The SEC West, whose roster includes Alabama, LSU, Texas A&M, Auburn, Arkansas, Ole Miss and Mississippi State, is generally regarded as college football’s toughest division.
The MW West, whose roster includes Fresno State, San Diego State, San Jose State, Nevada, UNLV and Hawaii, isn’t anywhere close.
Keep that in mind as you read the bonus clauses contained within the five-year contract that Fresno State gave Jeff Tedford to turn around its woebegone football program.
If Alabama wins its Southeastern Conference division and plays for the SEC championship, Nick Saban gets a $75,000 bonus. If the Crimson Tide wins the SEC title, the bonus increases to $125,000.
If Fresno State wins its Mountain West Conference division and plays for the MW championship, Tedford gets a $150,000 bonus. If the Bulldogs win the MW title, the bonus increases to $250,000.
No, that’s not a mistype. Tedford’s bonuses for winning division and conference titles in the MW are twice as large as Saban’s in the SEC.
There’s more. If Saban is named SEC Coach of the Year, he gets an extra $25,000. Tedford gets $50,000 for the same honor in the MW.
Tedford also has considerably larger bonuses than Saban for going to bowl games and winning them. And unlike Alabama’s five-time national champion coach, Tedford also gets a “win” bonus: $100,000 for a six-win season and increasing by $50,000 every step for wins seven, eight, nine and 10.
Comparing Tedford’s recently inked contract with Saban’s can only go so far. Primarily because the $6.93 million in base salary Alabama paid Saban last season dwarfs the $1.58 million base that Fresno State owes Tedford annually through 2021.
But it’s still a good way to illustrate which side had the leverage during negotiations between Fresno State and Tedford’s agent, Tim Younger, and which side felt the squeeze.
From the moment the Bulldogs dismissed Tim DeRuyter midseason, Tedford became athletic director Jim Bartko’s No. 1 choice as a successor. The 2½-week coaching search felt like a mere formality, if not a foregone conclusion.
Tedford may end up being the absolute right choice. I certainly like the staff he’s assembled, and the early returns on recruiting were very encouraging. But in terms of contract negotiations, Fresno State wasn’t exactly operating from a position of strength.
At least not as much as it should’ve been considering the lengthy gap since Tedford’s last college head-coaching gig.
Had Bartko not been able to land Tedford and settled for some retread with no connection to the university or an unproven assistant, it wouldn’t have reflected well on him. Especially with the athletic department desperate for donor support to not only pay the next head coach but also pony up for Bulldog Stadium renovations.
You can bet Younger, who also represents Derek Carr, understood that dynamic and took full advantage.
Tedford’s base salary is only slightly more than what Fresno State was paying DeRuyter. (Let’s not forget DeRuyter is still owed a nice chunk of change – I’m sure his accountant won’t.) It also places Tedford at the top of the MW, for 2017, with Colorado State’s Mike Bobo and Boise State’s Bryan Harsin poised to move slightly ahead in coming years.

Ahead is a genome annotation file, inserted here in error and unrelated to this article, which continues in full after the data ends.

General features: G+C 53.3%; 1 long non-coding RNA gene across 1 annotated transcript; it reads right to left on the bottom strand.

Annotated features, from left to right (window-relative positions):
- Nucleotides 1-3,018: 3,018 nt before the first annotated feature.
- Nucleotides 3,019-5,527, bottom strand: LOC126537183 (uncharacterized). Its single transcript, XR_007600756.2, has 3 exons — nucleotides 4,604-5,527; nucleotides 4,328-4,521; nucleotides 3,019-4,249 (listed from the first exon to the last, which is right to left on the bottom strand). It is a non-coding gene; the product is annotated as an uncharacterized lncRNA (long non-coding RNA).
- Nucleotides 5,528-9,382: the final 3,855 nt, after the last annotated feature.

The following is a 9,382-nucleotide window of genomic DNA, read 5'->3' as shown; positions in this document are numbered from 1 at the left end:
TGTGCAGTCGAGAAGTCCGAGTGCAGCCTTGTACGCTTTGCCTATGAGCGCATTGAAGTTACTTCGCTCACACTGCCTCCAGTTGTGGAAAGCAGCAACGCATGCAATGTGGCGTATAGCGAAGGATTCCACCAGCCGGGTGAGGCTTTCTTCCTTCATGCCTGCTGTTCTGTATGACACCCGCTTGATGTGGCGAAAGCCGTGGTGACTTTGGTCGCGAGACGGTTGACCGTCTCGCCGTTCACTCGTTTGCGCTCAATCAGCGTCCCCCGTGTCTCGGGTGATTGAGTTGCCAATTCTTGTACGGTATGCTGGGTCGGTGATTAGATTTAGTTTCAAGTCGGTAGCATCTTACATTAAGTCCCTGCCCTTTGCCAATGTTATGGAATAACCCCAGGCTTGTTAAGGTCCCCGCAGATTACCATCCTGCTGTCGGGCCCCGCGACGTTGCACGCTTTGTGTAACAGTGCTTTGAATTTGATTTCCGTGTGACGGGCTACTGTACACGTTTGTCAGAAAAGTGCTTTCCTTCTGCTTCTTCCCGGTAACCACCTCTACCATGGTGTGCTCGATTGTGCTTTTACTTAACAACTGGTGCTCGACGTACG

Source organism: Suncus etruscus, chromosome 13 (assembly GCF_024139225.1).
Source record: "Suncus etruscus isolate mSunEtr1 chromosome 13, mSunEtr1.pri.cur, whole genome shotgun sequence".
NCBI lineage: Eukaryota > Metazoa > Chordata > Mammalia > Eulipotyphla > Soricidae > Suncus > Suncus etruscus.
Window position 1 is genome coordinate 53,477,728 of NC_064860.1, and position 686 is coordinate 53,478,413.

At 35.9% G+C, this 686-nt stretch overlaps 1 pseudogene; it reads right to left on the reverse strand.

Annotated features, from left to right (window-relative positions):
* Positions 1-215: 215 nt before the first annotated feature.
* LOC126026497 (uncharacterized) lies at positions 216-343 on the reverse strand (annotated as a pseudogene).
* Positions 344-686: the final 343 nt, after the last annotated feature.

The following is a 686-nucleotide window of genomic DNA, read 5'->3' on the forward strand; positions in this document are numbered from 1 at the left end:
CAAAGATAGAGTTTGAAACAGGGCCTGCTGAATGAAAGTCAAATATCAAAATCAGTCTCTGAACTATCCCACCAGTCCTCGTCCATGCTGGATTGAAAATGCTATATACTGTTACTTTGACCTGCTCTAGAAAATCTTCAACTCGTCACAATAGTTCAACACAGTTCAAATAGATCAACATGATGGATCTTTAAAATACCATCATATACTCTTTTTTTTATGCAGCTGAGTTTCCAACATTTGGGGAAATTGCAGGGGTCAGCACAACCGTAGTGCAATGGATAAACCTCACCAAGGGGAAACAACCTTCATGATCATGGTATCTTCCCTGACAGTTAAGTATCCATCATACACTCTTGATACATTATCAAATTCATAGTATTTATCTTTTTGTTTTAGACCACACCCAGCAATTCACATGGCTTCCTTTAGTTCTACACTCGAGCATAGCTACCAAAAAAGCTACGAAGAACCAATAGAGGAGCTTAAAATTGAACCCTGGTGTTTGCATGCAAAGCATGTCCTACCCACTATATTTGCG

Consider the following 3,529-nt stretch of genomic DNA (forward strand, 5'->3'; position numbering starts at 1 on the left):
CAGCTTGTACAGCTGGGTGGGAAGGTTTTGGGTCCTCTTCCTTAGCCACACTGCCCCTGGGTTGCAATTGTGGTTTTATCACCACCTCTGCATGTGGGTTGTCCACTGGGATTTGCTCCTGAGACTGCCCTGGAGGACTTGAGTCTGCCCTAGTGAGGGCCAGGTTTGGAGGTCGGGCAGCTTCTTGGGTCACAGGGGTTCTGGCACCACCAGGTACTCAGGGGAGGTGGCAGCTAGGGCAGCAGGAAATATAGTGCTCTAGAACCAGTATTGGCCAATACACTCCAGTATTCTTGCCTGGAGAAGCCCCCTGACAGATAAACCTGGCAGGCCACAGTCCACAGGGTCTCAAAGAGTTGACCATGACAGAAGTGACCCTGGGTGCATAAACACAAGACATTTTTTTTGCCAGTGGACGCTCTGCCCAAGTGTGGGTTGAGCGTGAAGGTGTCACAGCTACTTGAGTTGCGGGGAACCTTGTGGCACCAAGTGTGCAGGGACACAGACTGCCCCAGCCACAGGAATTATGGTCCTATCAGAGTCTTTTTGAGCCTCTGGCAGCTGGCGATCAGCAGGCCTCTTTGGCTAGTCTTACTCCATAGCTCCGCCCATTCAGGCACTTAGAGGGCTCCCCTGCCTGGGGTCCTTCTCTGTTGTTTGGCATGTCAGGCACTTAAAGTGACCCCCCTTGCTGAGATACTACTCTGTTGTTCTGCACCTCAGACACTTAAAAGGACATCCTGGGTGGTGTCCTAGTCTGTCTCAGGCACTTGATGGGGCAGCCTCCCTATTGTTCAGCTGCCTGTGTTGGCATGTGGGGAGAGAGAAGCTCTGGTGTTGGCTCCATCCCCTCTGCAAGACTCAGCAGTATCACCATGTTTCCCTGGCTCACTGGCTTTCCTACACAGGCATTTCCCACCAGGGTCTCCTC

But neither of those two has a contract whose value comes close to Tedford’s if the former Bulldogs quarterback returns his alma mater to respectability.
Which is precisely what Tedford was hired to do coming on the heels of 1-11.
Remember all those 8-5 seasons under Pat Hill, the ones Fresno State fans grew so weary of? Let’s use one as an example. Let’s say in Year 2 or 3 of his rebuild, Tedford steers the Bulldogs to a seven-win regular season. Let’s say they lose the MW championship to Boise State (dang blue turf) but beat some AAC team in the Hawaii Bowl.
How much would Tedford be due in that event? By my calculations, $2,450,000. (That’s $1,580,000 in base salary, plus $870,000 in bonuses. I assumed the team’s APR score, GPA and graduation rate remain at current standards.)
Neither Bobo nor Harsin nor hardly any head coach in the so-called Group of Five can get anywhere close to that figure.
That $2,450,000 I came up with doesn’t even include the attendance bonus. If paid attendance (not including student tickets and comps) at Bulldog Stadium returns to near 2015 levels, Tedford pockets an extra $200,000. If it goes up another 3,667 per game, he pockets $300,000.
We’re now well in excess of $2.6 million, and I haven’t even mentioned the roll-over stipulation. If the Bulldogs notch seven wins in 2017 or ’18 or eight wins in any season thereafter, one year gets added to the contract at a rate equal to 105 percent of Tedford’s base salary and bonuses.
This can happen a maximum of three times, so what was originally a five-year deal could potentially become eight.
Some will look at this contract and bash Fresno State for giving away the farm to someone who may not have been in high demand elsewhere. Others will credit both sides for structuring an incentive-heavy deal that rewards the head coach for winning and generating excitement.
The truth is TBD. All anyone can say for certain is that if Tedford succeeds in turning around the Bulldogs, Fresno State will be shelling out for that success at every step. Better hope the revenues keep pace.